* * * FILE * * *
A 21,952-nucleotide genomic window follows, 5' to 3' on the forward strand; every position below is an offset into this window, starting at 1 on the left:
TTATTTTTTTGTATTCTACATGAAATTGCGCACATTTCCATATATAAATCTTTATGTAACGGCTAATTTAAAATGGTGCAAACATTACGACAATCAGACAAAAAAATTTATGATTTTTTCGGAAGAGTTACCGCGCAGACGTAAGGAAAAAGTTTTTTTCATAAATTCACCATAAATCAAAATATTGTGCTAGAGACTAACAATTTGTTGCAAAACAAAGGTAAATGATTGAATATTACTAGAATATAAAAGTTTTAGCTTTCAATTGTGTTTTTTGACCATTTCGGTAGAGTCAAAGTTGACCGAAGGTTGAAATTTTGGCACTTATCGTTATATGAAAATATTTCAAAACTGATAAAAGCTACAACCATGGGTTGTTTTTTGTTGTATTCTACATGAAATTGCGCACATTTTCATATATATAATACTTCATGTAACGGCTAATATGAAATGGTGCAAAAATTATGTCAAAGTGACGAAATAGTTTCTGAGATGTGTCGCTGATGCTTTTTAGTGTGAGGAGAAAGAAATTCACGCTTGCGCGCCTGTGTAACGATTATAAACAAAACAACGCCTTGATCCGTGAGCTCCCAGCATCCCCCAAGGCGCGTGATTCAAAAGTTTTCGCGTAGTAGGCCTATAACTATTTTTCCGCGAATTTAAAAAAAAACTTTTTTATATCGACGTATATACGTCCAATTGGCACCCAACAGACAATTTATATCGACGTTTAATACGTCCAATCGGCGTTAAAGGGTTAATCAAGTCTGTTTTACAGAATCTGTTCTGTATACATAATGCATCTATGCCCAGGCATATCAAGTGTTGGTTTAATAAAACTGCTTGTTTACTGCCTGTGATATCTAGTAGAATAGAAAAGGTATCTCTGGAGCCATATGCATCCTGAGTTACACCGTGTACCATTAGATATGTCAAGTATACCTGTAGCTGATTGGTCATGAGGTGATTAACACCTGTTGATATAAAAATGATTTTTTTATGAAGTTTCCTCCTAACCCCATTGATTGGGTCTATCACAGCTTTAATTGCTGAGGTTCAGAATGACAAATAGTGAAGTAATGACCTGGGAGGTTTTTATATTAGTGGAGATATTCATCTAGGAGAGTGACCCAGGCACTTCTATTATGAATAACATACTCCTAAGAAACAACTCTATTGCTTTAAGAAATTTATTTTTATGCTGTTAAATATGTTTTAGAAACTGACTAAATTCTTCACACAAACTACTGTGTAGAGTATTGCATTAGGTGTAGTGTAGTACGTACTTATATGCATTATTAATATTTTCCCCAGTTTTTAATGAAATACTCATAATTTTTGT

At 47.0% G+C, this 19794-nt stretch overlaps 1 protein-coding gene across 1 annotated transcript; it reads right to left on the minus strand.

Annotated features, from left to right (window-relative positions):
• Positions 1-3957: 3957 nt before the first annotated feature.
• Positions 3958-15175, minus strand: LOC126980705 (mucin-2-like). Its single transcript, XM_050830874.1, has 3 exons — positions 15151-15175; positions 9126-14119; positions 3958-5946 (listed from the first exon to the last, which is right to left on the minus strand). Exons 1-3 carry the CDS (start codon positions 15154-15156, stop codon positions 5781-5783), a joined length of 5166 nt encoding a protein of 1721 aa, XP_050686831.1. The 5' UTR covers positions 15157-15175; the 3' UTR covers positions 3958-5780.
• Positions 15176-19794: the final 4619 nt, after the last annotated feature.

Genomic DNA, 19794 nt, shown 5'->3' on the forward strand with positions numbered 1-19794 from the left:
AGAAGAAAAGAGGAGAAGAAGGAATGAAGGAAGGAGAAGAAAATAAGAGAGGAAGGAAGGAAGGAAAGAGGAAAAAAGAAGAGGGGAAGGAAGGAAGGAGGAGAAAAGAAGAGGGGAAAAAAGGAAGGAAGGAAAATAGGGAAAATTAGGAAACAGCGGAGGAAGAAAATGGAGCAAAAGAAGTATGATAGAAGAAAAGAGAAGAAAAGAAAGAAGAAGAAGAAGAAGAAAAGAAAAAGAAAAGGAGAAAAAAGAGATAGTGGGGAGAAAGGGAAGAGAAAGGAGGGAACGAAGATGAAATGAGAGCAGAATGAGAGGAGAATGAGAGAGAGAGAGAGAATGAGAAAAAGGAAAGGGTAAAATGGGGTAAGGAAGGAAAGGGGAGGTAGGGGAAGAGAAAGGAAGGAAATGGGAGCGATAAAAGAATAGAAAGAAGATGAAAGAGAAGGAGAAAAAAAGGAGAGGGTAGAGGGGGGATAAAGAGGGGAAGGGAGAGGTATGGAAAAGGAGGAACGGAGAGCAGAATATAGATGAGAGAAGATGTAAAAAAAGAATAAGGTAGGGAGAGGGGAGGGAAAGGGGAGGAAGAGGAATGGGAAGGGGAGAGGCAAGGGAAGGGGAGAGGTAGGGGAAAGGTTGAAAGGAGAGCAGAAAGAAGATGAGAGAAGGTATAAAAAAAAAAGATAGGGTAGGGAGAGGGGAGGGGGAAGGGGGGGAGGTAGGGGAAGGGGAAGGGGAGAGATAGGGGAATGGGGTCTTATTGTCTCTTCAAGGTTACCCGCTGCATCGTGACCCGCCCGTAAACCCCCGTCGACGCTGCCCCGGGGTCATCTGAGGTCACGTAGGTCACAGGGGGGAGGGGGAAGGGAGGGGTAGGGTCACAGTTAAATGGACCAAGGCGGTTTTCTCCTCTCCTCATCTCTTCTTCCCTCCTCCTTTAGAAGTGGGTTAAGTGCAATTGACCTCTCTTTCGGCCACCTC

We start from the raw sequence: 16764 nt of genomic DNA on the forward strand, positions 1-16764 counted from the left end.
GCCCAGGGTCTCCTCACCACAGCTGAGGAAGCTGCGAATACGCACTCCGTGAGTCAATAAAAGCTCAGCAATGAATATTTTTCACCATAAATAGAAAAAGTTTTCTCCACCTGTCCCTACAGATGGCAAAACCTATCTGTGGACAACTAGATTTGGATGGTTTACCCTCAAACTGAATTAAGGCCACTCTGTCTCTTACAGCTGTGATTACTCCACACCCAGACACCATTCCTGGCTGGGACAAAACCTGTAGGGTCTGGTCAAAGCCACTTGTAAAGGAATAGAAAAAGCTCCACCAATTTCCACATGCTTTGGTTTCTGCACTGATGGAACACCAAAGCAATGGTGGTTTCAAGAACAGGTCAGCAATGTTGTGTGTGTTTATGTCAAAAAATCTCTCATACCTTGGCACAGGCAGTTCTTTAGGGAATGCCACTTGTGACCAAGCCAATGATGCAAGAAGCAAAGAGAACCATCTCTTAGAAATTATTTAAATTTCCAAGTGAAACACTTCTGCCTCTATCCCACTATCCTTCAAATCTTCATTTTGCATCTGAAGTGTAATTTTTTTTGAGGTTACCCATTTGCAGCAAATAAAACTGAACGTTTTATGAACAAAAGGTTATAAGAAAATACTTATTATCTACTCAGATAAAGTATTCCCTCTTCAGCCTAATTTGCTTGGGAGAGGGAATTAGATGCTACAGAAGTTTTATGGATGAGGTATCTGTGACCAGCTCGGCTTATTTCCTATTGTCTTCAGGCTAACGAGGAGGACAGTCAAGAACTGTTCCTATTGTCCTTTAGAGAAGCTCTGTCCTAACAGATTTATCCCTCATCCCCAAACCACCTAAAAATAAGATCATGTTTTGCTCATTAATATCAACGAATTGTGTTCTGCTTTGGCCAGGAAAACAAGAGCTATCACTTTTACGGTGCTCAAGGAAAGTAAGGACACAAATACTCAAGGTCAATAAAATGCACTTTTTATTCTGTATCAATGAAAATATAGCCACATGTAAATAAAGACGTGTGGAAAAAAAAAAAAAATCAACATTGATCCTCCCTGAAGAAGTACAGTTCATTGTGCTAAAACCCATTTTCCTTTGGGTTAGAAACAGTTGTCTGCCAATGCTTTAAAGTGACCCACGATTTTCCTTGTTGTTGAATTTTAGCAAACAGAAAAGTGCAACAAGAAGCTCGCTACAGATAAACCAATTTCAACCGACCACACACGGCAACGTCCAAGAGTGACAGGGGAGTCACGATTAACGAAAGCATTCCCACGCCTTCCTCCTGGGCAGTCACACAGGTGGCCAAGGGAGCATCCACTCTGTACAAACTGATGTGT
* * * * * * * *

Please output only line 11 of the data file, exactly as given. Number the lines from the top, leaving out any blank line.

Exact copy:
GCCCAGGGTCTCCTCACCACAGCTGAGGAAGCTGCGAATACGCACTCCGTGAGTCAATAAAAGCTCAGCAATGAATATTTTTCACCATAAATAGAAAAAGTTTTCTCCACCTGTCCCTACAGATGGCAAAACCTATCTGTGGACAACTAGATTTGGATGGTTTACCCTCAAACTGAATTAAGGCCACTCTGTCTCTTACAGCTGTGATTACTCCACACCCAGACACCATTCCTGGCTGGGACAAAACCTGTAGGGTCTGGTCAAAGCCACTTGTAAAGGAATAGAAAAAGCTCCACCAATTTCCACATGCTTTGGTTTCTGCACTGATGGAACACCAAAGCAATGGTGGTTTCAAGAACAGGTCAGCAATGTTGTGTGTGTTTATGTCAAAAAATCTCTCATACCTTGGCACAGGCAGTTCTTTAGGGAATGCCACTTGTGACCAAGCCAATGATGCAAGAAGCAAAGAGAACCATCTCTTAGAAATTATTTAAATTTCCAAGTGAAACACTTCTGCCTCTATCCCACTATCCTTCAAATCTTCATTTTGCATCTGAAGTGTAATTTTTTTTGAGGTTACCCATTTGCAGCAAATAAAACTGAACGTTTTATGAACAAAAGGTTATAAGAAAATACTTATTATCTACTCAGATAAAGTATTCCCTCTTCAGCCTAATTTGCTTGGGAGAGGGAATTAGATGCTACAGAAGTTTTATGGATGAGGTATCTGTGACCAGCTCGGCTTATTTCCTATTGTCTTCAGGCTAACGAGGAGGACAGTCAAGAACTGTTCCTATTGTCCTTTAGAGAAGCTCTGTCCTAACAGATTTATCCCTCATCCCCAAACCACCTAAAAATAAGATCATGTTTTGCTCATTAATATCAACGAATTGTGTTCTGCTTTGGCCAGGAAAACAAGAGCTATCACTTTTACGGTGCTCAAGGAAAGTAAGGACACAAATACTCAAGGTCAATAAAATGCACTTTTTATTCTGTATCAATGAAAATATAGCCACATGTAAATAAAGACGTGTGGAAAAAAAAAAAAAATCAACATTGATCCTCCCTGAAGAAGTACAGTTCATTGTGCTAAAACCCATTTTCCTTTGGGTTAGAAACAGTTGTCTGCCAATGCTTTAAAGTGACCCACGATTTTCCTTGTTGTTGAATTTTAGCAAACAGAAAAGTGCAACAAGAAGCTCGCTACAGATAAACCAATTTCAACCGACCACACACGGCAACGTCCAAGAGTGACAGGGGAGTCACGATTAACGAAAGCATTCCCACGCCTTCCTCCTGGGCAGTCACACAGGTGGCCAAGGGAGCATCCACTCTGTACAAACTGATGTGT